“Oh, yeah? Just wondering, huh?” A moth flittered on to his plate. He squashed it with a flick of his finger. One wing stuck upright as if in surrender. “Nobody recent. I dated girls in Austria. The last time I had somebody serious was back at Duke. I was about engaged.”
“About?” She felt sorry for the moth, just a powdery smudge on the plate and that one upright wing. He didn’t have to kill it. Live ones flickered like snowflakes in the glow of lights above.
“We were pinned, looking at rings. Except then I signed up with the Marines and she broke things off. Being a military wife was not on her program. She should have taken the fact that I was in ROTC for a hint. She wasn’t good at long-distance romance. I was pretty wrecked for a while. But I’m over it.” He reached across and picked up a remainder of her pretzel, holding it up for permission to take it. She nodded. After another drink of beer, he stifled a belch politely. “What about you?” Brian asked. “Got a sweetheart writing love letters while you do the Grand Tour?”
“No. No one.”
His brows lifted.
“I’m going to Georgetown in September. There’ll be plenty of fish to fry there.”
Brian smiled and shook his head slowly. “Oh, how you will fry those Hoyas, too! They’ll be lining up at the door. I pity the poor old boys.”
He leaned away from the table and stared off across the crowd. “You know, I’d actually like to get to know you better. Would you write to me? I may not be able to answer much, but it would be nice getting letters from you. Letters from home.”
“I wouldn’t know what to write,” Bridey said. “Basketball games and parties? All the while knowing you’re in a jungle somewhere, shooting somebody?”
“Those ‘somebodies’ are communists, and if they ever made it to your dorm, they’d have no problem doing slow, horrible, excruciatingly painful things.”
“They’re not going to invade Georgetown University. They’re fighting in their own country, against the army of a world power from the other side of the earth.”
“Spoken like a true leftist embryo! You’ve got no idea about what’s really going on over there.”
“Maybe I don’t,” she said. “But neither do people back home. Nobody can figure out what we’re doing there, taking so many boys away to die. And it isn’t just people at home — we saw graffiti all over Belgium and Germany. They don’t like the United States for what we’re doing.”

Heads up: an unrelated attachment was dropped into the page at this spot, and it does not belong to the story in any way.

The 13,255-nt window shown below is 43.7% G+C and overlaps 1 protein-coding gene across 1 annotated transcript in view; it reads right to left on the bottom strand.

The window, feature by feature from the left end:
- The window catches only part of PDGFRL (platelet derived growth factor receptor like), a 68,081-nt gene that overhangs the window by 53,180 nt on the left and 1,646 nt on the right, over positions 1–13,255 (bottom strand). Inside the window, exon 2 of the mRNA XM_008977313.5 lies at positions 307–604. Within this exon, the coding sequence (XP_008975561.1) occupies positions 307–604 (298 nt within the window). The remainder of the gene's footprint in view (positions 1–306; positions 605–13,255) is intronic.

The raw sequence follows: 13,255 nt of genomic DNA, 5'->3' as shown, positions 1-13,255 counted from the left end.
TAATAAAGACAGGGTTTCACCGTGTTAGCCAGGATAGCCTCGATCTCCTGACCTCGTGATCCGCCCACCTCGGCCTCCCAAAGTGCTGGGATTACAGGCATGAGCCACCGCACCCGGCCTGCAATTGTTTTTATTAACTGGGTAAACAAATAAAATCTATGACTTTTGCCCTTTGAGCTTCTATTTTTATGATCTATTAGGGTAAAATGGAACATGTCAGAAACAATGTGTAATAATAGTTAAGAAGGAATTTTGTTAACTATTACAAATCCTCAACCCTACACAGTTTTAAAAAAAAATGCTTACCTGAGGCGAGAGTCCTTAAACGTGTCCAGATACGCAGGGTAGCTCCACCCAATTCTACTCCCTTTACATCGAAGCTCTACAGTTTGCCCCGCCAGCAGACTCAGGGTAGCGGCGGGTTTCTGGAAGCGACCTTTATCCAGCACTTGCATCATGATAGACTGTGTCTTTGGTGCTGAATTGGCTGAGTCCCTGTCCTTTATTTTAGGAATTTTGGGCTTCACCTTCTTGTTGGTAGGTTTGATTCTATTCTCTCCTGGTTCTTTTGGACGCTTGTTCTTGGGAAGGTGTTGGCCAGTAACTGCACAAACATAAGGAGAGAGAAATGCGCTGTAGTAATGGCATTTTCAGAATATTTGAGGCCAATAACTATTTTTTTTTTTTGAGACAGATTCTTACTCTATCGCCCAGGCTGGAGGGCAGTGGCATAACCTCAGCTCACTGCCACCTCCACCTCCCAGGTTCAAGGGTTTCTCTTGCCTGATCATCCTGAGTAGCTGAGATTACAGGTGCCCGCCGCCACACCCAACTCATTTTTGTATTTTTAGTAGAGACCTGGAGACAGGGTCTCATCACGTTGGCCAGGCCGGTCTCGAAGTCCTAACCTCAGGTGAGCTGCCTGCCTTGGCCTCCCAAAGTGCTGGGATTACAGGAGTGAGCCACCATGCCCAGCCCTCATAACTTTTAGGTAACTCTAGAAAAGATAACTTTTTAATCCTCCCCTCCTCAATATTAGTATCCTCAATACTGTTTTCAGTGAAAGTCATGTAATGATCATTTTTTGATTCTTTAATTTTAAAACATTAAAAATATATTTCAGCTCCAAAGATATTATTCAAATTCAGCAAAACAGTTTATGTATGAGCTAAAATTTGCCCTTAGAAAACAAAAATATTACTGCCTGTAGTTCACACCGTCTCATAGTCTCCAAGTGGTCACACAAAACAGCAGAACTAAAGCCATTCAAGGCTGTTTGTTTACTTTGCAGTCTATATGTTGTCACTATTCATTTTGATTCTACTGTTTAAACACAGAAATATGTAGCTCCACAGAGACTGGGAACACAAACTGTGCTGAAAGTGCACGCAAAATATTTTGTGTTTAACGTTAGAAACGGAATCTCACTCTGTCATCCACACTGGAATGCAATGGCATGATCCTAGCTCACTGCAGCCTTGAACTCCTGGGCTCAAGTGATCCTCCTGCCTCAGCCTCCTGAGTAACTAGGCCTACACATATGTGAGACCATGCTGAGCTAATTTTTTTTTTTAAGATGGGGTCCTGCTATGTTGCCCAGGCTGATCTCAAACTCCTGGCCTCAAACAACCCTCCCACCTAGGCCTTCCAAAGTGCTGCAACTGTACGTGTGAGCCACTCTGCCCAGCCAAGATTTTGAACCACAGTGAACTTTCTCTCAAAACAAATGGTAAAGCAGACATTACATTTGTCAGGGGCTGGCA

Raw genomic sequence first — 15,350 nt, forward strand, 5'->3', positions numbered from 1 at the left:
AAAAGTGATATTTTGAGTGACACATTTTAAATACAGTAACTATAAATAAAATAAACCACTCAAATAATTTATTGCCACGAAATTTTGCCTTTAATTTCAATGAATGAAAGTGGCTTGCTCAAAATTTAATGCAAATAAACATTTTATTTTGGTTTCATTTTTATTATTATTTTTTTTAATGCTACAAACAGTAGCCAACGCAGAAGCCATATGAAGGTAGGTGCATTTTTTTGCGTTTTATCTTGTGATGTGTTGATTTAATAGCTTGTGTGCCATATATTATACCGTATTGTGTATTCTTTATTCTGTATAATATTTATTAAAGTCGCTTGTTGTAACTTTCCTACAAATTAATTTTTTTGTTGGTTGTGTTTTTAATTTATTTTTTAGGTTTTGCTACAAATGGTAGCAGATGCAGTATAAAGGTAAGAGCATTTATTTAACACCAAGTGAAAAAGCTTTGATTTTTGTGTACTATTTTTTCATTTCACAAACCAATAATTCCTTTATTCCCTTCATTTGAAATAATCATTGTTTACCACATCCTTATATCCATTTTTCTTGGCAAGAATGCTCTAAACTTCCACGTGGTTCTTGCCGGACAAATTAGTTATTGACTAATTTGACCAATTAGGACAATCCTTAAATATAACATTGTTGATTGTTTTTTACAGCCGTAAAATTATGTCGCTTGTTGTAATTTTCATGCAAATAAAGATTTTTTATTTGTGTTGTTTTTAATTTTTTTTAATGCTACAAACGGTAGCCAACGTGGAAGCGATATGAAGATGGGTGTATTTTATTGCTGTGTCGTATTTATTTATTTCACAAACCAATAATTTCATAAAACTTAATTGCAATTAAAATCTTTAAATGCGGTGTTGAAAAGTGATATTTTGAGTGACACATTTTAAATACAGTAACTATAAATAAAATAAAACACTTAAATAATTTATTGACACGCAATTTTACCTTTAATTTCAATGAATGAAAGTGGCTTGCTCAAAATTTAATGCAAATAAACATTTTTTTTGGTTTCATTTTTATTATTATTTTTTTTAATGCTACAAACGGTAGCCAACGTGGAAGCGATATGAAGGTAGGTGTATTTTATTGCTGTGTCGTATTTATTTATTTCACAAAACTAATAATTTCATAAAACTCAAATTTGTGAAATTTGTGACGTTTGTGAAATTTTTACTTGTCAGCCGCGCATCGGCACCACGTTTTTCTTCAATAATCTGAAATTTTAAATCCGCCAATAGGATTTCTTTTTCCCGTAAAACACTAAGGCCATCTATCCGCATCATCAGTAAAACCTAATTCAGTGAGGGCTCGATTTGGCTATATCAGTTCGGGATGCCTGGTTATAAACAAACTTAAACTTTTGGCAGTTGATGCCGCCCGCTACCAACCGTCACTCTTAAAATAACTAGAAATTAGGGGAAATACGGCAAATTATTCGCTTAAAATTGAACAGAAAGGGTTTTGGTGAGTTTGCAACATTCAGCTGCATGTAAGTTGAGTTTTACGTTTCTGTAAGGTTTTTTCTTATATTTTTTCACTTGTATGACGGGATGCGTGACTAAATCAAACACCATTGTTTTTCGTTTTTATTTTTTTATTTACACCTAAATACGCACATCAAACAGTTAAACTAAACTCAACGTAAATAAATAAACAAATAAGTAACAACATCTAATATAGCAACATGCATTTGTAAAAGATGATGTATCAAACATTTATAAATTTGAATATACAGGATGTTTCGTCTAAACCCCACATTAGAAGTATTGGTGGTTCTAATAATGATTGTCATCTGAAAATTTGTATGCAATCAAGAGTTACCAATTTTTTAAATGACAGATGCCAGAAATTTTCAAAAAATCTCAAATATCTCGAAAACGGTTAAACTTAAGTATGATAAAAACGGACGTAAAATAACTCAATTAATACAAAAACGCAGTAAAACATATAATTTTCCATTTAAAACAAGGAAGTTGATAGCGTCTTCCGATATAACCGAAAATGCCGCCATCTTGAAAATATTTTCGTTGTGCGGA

“That graffiti you saw? It’s all connected. There are subversives working in the interest of communist, genocidal regimes. Just like they’re working in the U.S. with all the mobs and firing up stupid college kids. Then they come over here – the hippies – and spray paint their propaganda. We have to fight it, wherever it arises.”
“Gee,” Bridey said. “I feel like waving a flag.” In the following summer, there would be blood on Chicago’s streets. In three more springs, there would be gunfire on an American campus and students would die at the hands of the military. But on this summer evening, Bridey felt safe enough to be sarcastic.
“Listen. You’re right about one thing. Nobody’s going to invade your dorm unless it’s a panty raid. Nobody’s going to keep you from strolling around campus, safe and sound in your miniskirt. And you know why? Because guys like me will be in a jungle getting our fucking asses shot off, making sure you’ll never have to worry. Pardon my French!”
She picked grains of salt from her plate and said nothing. She got into arguments like this at home, with her dad.
Brian Greene stared up into the trees for a moment and then blew out a long breath. “Again, I apologize. You got me going. It’s just hard, you know?” he said.
She gave a conciliatory shrug. “Getting into a political argument wasn’t what I thought about when I saw you, either.”
“We keep heading in the wrong direction, don’t we?” he said. “Look, if I gave you an address, would you write me once in a while? Even if it’s only about parties and basketball.”
“I might not be a good correspondent.” Bridey braced her hands against the edge of the painted table, shoving off from this rocky shore. “I should leave,” she said. “I’m really tired. All the sight-seeing.”
“Sure,” he said. “I’ll walk you back to the hotel.”
“No — you don’t have to. I think I’ll join Father over there. They’re going back to my hotel anyway, and… I’m sorry.”
“Hey, I didn’t mean to offend you or scare you. Or whatever is wrong.”
Bridey stood, tugging the skirt down to keep an illusion of modesty. “I …” She held out her hand. “I wish you luck. No, luck isn’t enough. Keep safe. Be careful. Crawling through the jungle and all.”
“It’s okay,” he said. He stood next to Bridey. They made a great looking couple, almost like an ad out of an American magazine. “I know what you mean. Sure I can’t walk you home?”
“Bridey, I’m not saying goodbye,” he said. “Even if you won’t write, I plan to look you up when I get back. Georgetown, right? Wait and see.”